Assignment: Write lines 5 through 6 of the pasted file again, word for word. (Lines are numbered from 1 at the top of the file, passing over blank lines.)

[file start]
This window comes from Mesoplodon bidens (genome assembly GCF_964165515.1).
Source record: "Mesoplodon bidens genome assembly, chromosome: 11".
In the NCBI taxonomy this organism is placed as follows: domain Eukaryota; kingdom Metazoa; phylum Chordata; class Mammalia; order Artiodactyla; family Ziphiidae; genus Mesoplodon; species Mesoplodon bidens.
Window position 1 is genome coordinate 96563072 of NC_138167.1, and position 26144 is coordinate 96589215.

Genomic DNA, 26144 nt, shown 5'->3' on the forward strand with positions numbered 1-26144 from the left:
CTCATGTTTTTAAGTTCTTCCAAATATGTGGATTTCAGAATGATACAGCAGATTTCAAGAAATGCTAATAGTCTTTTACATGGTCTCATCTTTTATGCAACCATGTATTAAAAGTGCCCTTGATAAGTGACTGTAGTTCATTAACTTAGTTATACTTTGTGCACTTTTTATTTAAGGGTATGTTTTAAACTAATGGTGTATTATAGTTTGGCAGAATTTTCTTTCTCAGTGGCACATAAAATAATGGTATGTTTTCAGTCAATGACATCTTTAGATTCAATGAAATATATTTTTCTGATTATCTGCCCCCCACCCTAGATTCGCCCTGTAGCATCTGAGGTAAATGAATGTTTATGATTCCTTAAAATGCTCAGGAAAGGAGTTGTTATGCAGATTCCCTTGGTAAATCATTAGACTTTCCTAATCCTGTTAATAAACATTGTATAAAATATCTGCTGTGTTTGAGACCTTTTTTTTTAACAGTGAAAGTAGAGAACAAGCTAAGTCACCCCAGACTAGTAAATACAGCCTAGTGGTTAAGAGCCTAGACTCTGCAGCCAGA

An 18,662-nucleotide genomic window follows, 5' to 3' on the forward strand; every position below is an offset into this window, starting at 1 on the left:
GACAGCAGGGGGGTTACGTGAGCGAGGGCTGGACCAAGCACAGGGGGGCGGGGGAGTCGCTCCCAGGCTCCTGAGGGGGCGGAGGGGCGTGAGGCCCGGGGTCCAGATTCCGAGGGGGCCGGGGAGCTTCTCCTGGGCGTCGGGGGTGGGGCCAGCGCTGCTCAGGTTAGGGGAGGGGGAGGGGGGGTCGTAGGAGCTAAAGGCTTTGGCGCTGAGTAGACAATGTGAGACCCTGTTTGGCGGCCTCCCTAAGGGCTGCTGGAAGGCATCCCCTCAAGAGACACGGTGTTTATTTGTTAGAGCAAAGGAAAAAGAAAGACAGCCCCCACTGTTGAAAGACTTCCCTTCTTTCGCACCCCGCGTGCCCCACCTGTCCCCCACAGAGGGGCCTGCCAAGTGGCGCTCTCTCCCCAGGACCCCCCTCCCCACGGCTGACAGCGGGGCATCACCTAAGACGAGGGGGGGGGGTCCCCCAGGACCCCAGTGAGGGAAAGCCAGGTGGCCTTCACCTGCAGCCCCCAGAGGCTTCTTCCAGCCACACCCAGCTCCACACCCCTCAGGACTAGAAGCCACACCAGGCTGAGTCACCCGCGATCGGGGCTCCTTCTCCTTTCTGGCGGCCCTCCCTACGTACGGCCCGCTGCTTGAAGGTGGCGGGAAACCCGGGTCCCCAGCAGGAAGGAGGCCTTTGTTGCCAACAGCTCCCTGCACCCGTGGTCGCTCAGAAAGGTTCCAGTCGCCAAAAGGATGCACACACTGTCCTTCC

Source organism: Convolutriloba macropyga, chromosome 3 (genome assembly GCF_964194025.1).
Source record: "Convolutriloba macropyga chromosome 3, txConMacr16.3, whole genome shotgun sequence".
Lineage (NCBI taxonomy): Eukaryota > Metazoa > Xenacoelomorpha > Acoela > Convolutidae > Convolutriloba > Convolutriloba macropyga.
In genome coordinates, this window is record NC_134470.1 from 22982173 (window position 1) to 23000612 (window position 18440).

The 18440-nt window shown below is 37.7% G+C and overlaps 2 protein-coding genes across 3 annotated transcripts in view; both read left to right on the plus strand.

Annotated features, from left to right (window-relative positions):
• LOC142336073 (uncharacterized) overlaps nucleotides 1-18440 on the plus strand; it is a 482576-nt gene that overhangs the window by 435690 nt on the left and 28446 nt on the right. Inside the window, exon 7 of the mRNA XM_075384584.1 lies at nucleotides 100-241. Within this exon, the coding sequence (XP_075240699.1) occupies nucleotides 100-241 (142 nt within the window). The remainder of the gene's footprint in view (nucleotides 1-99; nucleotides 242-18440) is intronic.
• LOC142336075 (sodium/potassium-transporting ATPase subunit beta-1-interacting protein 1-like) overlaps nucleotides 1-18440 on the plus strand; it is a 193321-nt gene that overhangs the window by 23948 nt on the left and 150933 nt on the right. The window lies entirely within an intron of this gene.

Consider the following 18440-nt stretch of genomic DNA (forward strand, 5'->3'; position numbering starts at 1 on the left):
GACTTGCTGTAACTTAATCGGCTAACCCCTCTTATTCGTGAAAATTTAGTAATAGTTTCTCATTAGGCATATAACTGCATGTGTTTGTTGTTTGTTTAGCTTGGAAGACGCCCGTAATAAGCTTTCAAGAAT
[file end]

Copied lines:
Genomic DNA, 26144 nt, shown 5'->3' on the forward strand with positions numbered 1-26144 from the left:
CTCATGTTTTTAAGTTCTTCCAAATATGTGGATTTCAGAATGATACAGCAGATTTCAAGAAATGCTAATAGTCTTTTACATGGTCTCATCTTTTATGCAACCATGTATTAAAAGTGCCCTTGATAAGTGACTGTAGTTCATTAACTTAGTTATACTTTGTGCACTTTTTATTTAAGGGTATGTTTTAAACTAATGGTGTATTATAGTTTGGCAGAATTTTCTTTCTCAGTGGCACATAAAATAATGGTATGTTTTCAGTCAATGACATCTTTAGATTCAATGAAATATATTTTTCTGATTATCTGCCCCCCACCCTAGATTCGCCCTGTAGCATCTGAGGTAAATGAATGTTTATGATTCCTTAAAATGCTCAGGAAAGGAGTTGTTATGCAGATTCCCTTGGTAAATCATTAGACTTTCCTAATCCTGTTAATAAACATTGTATAAAATATCTGCTGTGTTTGAGACCTTTTTTTTTAACAGTGAAAGTAGAGAACAAGCTAAGTCACCCCAGACTAGTAAATACAGCCTAGTGGTTAAGAGCCTAGACTCTGCAGCCAGA